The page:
Last week’s total solar eclipse was a once-in-a-lifetime viewing event and a good excuse to take a break from work routines and conference calls. And at Act-On, the bosses were OK with that.
A while back, Act-On’s Chief People Officer Susy Dunn wrote about identifying our core convictions “that define what matters most to us,” and the process we underwent at Act-On for developing them.
As a refresher, here they are below (read her post to see specifics for each one):
- Act Together
- Act with Integrity
- Act to Win
Developing convictions (or mission statements, or values) can be a tricky thing. There’s always a risk they’re more often stated on some website landing page than embraced by the rank and file, and across many geographic offices.
Of course, there are always the planned summer picnics and holiday parties. But what happens in-between those events, day to day is what can really shape your culture and your convictions.
So, it was a pleasure to see Act-On join with thousands of other employers nationally to invest an estimated $694 million in their employees by encouraging them to walk away from their computers, assembly lines, and so forth and toward an open window, rooftop or parking lot to look up at the celestial skies.
The path of the total eclipse, which sliced diagonally from Oregon to South Carolina and was the first to traverse the United States from coast to coast since 1918, lent itself to planning a watch party at our corporate offices in Portland (where we were at 99.4 percent totality).
Actonians – yes, that is what we call ourselves – brought friends and family to work to see the big event. There was NASA-approved glasses shared, as well as treats and beverages. Act-On’s other offices along the path of the eclipse also participated. Even remote employees took a break to watch the event from their backyards.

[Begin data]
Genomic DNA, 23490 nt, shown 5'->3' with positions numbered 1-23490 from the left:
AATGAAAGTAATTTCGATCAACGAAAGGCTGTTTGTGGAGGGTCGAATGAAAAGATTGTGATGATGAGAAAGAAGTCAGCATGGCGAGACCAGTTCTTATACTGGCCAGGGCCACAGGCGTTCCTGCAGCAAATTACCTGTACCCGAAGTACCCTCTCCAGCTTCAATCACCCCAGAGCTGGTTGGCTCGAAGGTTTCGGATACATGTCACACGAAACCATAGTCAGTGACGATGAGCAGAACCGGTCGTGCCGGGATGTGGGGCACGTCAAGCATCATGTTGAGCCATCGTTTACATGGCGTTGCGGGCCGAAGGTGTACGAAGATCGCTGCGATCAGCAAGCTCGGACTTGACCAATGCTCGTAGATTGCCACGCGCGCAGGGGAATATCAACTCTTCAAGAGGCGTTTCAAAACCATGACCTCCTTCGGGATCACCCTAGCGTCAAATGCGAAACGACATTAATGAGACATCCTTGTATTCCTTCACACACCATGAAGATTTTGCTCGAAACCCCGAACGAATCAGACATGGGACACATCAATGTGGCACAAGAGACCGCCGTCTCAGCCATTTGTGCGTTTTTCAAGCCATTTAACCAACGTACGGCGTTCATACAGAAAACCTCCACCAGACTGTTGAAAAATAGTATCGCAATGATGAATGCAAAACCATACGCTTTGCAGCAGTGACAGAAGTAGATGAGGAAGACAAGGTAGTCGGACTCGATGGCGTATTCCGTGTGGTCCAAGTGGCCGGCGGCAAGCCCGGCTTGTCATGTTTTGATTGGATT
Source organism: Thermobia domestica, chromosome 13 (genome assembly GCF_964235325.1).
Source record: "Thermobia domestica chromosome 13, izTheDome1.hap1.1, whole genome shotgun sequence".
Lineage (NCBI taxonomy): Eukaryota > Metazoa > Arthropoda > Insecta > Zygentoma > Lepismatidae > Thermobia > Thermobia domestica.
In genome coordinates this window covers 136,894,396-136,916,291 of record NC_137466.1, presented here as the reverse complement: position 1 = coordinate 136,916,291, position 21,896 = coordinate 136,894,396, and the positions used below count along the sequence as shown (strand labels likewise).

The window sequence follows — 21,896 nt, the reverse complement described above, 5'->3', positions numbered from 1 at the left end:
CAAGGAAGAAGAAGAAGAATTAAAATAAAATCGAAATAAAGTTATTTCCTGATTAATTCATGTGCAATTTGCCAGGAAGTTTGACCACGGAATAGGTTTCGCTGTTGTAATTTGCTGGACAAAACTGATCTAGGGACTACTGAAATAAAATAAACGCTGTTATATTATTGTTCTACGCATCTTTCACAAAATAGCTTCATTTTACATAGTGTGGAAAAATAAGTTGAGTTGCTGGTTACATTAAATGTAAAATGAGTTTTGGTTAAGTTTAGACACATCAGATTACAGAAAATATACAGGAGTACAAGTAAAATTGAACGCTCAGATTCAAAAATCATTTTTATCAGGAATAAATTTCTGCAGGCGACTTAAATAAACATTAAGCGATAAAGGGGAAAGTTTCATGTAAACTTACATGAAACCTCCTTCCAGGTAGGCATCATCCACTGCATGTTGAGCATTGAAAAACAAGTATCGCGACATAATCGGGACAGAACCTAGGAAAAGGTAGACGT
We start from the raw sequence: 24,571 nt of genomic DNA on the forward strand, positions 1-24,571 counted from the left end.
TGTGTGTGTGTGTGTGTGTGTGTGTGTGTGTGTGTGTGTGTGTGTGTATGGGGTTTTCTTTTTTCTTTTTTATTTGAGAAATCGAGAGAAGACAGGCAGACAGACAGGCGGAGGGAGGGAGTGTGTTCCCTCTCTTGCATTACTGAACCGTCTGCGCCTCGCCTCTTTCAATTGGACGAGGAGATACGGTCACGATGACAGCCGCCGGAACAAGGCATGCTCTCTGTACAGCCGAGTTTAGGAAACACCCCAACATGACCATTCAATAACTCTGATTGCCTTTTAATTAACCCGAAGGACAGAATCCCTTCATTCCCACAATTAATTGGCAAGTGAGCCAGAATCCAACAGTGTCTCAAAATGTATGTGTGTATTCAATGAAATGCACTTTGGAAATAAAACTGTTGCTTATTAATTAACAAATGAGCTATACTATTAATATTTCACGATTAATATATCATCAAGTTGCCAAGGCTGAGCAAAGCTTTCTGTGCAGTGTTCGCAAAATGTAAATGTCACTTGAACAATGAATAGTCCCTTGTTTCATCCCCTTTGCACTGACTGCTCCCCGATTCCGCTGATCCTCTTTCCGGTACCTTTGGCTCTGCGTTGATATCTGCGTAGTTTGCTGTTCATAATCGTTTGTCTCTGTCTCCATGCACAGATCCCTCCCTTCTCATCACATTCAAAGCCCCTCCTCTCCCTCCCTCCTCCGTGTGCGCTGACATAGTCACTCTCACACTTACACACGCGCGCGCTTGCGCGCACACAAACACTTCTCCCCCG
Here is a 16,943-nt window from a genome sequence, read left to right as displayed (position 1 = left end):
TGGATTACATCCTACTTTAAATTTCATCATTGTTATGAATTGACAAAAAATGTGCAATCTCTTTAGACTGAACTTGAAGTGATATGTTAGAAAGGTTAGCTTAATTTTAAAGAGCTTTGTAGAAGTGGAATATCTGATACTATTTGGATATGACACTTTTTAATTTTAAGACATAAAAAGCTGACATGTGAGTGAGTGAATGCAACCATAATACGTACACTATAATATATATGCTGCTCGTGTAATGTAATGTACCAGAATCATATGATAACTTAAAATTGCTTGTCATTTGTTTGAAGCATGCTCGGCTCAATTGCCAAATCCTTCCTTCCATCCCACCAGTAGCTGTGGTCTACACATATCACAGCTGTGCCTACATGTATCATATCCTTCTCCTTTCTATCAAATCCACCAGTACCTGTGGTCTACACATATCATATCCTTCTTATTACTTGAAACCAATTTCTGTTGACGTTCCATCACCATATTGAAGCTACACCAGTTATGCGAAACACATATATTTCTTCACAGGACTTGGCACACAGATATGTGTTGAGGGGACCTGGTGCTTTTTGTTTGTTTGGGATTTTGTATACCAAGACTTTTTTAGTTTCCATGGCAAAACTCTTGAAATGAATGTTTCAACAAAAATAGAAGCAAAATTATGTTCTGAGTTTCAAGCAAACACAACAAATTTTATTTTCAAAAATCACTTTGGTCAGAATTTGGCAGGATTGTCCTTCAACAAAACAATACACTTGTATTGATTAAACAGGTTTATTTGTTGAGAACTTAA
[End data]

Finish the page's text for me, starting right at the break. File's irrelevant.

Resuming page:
Shawn Keeler, a regional sales manager based in our Scottsdale offices, suggested we get folks from all the offices to share their favorite pictures or videos from the eclipse. The response was overwhelming. Check out this 1-minute video we put together.
The eclipse has come and gone. But Actonians are still chatting about it, sharing their favorite memories from it, whether that was a cool picture they took, how streetlights came on, or how the sunlight through trees created amazing crescent shadows on the streets and sidewalks.
Watching the eclipse reminded us how small we all are, and how huge the universe is. But on a Monday morning in late August, it also brought us together.
“Just wanted to say a big thank you for making today’s eclipse viewing a fun and festive experience!,” wrote Stephen Schleifer, Act-On’s senior director for customer marketing. “Great way to bring the office together.”
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